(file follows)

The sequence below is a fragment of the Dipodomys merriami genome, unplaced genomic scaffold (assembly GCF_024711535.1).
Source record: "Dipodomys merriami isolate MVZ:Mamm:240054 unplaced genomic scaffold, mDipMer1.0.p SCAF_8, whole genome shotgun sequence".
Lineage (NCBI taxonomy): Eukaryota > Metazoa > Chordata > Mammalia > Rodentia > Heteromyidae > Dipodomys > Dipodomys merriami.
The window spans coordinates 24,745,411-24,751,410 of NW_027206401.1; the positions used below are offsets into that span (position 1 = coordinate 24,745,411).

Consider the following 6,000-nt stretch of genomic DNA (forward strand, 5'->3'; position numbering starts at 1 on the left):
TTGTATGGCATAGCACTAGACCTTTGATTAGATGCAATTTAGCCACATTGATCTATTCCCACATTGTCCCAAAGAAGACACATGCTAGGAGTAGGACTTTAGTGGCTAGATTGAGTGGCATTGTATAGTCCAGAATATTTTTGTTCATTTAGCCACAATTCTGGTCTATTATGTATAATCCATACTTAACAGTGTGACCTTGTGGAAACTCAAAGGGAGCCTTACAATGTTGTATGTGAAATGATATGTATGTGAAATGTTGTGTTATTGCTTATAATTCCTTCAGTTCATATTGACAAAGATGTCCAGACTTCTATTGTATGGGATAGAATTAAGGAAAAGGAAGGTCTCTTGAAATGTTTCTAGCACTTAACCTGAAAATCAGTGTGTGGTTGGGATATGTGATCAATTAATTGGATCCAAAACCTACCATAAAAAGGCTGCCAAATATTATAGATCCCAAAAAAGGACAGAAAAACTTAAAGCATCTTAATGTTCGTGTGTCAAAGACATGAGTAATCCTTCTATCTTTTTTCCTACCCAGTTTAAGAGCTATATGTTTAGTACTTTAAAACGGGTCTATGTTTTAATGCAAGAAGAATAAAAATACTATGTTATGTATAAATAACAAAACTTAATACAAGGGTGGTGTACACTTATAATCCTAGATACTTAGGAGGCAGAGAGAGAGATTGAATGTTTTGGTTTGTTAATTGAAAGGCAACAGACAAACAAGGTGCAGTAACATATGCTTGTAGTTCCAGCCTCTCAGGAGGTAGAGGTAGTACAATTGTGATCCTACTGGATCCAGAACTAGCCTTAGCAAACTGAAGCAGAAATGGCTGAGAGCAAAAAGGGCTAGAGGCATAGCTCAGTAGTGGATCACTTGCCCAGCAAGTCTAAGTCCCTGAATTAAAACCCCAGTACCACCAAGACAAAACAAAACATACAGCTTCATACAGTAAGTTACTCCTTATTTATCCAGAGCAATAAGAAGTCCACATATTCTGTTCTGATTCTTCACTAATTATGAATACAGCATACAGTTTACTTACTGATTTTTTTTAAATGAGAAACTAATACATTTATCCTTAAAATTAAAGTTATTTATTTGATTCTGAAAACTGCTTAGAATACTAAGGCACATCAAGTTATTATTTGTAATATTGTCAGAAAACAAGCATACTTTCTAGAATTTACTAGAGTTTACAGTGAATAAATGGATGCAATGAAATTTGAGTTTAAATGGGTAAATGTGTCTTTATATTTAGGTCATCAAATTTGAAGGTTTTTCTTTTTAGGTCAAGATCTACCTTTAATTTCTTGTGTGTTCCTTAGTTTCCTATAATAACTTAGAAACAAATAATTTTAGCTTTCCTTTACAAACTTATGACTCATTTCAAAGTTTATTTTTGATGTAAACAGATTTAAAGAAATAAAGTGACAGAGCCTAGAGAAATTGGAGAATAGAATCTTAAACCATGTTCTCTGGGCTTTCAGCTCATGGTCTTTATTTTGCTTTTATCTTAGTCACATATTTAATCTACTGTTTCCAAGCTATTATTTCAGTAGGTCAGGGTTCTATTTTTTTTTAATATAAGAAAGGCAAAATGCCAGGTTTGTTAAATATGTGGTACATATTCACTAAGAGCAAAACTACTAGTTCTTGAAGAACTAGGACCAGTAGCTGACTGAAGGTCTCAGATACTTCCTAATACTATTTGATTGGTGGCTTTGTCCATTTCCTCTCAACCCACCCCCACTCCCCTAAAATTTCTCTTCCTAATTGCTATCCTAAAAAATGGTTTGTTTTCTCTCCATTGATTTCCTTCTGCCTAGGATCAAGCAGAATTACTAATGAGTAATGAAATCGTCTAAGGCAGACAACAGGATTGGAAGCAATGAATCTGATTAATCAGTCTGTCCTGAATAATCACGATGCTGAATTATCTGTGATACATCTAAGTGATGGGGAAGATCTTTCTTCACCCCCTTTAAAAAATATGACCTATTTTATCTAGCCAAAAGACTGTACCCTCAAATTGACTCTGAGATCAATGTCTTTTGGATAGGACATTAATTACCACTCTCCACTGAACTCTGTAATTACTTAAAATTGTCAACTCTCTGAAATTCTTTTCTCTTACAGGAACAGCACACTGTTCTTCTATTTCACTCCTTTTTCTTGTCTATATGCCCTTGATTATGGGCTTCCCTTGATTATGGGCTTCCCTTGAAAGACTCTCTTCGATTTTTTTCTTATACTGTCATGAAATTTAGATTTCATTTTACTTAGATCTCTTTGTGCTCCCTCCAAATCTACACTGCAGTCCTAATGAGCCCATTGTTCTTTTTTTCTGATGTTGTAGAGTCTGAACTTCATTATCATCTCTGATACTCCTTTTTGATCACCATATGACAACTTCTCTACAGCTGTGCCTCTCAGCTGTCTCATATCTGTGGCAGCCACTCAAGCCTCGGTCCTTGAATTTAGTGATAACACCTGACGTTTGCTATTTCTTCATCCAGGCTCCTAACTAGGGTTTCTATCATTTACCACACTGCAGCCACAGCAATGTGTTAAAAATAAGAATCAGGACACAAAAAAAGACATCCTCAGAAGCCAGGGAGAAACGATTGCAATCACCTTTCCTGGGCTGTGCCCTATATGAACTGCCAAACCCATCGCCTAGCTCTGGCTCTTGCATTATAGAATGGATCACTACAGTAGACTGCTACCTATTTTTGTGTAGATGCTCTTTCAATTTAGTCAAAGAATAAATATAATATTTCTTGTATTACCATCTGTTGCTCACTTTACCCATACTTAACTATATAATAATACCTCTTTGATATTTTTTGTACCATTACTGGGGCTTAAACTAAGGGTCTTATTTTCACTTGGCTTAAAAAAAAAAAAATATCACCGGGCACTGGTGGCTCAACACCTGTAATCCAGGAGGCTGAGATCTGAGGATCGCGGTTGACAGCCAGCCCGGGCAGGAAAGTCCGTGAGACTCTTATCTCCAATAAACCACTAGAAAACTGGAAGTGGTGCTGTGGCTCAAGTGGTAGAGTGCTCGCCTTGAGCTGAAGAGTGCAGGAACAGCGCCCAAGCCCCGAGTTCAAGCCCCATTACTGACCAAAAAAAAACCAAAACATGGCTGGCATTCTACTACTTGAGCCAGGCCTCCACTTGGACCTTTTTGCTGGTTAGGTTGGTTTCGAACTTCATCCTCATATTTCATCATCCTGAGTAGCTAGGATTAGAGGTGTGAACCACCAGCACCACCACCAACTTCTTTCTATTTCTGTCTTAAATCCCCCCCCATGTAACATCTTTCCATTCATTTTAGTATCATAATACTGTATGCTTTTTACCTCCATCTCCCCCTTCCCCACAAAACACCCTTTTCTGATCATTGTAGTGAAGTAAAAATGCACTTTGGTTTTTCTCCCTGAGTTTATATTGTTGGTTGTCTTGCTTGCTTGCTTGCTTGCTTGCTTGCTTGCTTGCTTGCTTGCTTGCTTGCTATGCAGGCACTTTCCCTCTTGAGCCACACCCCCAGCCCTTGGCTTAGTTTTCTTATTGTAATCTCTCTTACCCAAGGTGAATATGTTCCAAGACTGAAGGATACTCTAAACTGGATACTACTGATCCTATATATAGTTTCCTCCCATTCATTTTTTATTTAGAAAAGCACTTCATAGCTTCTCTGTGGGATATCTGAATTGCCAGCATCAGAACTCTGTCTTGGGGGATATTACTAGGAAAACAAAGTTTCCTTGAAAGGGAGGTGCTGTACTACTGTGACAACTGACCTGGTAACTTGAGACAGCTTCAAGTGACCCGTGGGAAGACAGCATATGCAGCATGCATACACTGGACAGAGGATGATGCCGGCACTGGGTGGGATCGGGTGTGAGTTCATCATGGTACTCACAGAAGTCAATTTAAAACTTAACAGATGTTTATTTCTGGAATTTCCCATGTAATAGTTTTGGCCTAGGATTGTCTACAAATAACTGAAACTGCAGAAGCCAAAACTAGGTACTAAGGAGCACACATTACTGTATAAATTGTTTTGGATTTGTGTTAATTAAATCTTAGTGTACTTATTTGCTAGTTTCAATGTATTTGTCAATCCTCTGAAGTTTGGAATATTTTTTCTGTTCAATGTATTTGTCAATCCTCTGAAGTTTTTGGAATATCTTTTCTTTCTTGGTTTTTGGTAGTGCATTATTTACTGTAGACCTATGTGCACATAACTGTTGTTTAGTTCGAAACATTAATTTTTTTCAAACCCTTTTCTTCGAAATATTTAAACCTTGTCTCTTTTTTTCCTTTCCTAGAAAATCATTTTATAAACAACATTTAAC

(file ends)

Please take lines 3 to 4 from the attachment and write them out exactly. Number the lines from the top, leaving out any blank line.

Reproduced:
Lineage (NCBI taxonomy): Eukaryota > Metazoa > Chordata > Mammalia > Rodentia > Heteromyidae > Dipodomys > Dipodomys merriami.
The window spans coordinates 24,745,411-24,751,410 of NW_027206401.1; the positions used below are offsets into that span (position 1 = coordinate 24,745,411).